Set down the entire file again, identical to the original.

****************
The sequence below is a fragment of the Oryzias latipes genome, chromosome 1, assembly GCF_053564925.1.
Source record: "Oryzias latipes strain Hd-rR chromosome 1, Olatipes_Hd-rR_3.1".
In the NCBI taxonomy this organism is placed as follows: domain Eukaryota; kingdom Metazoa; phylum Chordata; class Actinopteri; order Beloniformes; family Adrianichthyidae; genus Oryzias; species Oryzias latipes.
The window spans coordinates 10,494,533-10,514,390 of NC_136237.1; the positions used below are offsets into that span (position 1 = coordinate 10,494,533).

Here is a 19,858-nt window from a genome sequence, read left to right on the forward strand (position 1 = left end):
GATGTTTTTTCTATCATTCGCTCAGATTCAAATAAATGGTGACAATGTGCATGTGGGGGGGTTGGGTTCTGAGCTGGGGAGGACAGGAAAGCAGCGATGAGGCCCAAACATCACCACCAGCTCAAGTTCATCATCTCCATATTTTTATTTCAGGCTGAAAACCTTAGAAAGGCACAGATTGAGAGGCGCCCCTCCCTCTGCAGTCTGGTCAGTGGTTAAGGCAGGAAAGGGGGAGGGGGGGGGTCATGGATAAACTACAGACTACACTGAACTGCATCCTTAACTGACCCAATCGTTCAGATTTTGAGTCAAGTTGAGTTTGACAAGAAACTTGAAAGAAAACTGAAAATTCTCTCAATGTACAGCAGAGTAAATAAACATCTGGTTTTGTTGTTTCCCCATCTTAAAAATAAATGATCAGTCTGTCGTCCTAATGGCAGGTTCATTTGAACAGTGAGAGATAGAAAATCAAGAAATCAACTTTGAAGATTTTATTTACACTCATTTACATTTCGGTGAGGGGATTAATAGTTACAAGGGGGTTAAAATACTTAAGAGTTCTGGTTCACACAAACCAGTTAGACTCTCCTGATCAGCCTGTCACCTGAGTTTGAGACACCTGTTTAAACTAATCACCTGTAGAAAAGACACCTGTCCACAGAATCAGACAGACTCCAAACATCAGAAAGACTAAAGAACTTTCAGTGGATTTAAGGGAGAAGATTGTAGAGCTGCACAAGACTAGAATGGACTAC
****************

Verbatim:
The sequence below is a fragment of the Oryzias latipes genome, chromosome 1, assembly GCF_053564925.1.
Source record: "Oryzias latipes strain Hd-rR chromosome 1, Olatipes_Hd-rR_3.1".
In the NCBI taxonomy this organism is placed as follows: domain Eukaryota; kingdom Metazoa; phylum Chordata; class Actinopteri; order Beloniformes; family Adrianichthyidae; genus Oryzias; species Oryzias latipes.
The window spans coordinates 10,494,533-10,514,390 of NC_136237.1; the positions used below are offsets into that span (position 1 = coordinate 10,494,533).

Here is a 19,858-nt window from a genome sequence, read left to right on the forward strand (position 1 = left end):
GATGTTTTTTCTATCATTCGCTCAGATTCAAATAAATGGTGACAATGTGCATGTGGGGGGGTTGGGTTCTGAGCTGGGGAGGACAGGAAAGCAGCGATGAGGCCCAAACATCACCACCAGCTCAAGTTCATCATCTCCATATTTTTATTTCAGGCTGAAAACCTTAGAAAGGCACAGATTGAGAGGCGCCCCTCCCTCTGCAGTCTGGTCAGTGGTTAAGGCAGGAAAGGGGGAGGGGGGGGGTCATGGATAAACTACAGACTACACTGAACTGCATCCTTAACTGACCCAATCGTTCAGATTTTGAGTCAAGTTGAGTTTGACAAGAAACTTGAAAGAAAACTGAAAATTCTCTCAATGTACAGCAGAGTAAATAAACATCTGGTTTTGTTGTTTCCCCATCTTAAAAATAAATGATCAGTCTGTCGTCCTAATGGCAGGTTCATTTGAACAGTGAGAGATAGAAAATCAAGAAATCAACTTTGAAGATTTTATTTACACTCATTTACATTTCGGTGAGGGGATTAATAGTTACAAGGGGGTTAAAATACTTAAGAGTTCTGGTTCACACAAACCAGTTAGACTCTCCTGATCAGCCTGTCACCTGAGTTTGAGACACCTGTTTAAACTAATCACCTGTAGAAAAGACACCTGTCCACAGAATCAGACAGACTCCAAACATCAGAAAGACTAAAGAACTTTCAGTGGATTTAAGGGAGAAGATTGTAGAGCTGCACAAGACTAGAATGGACTAC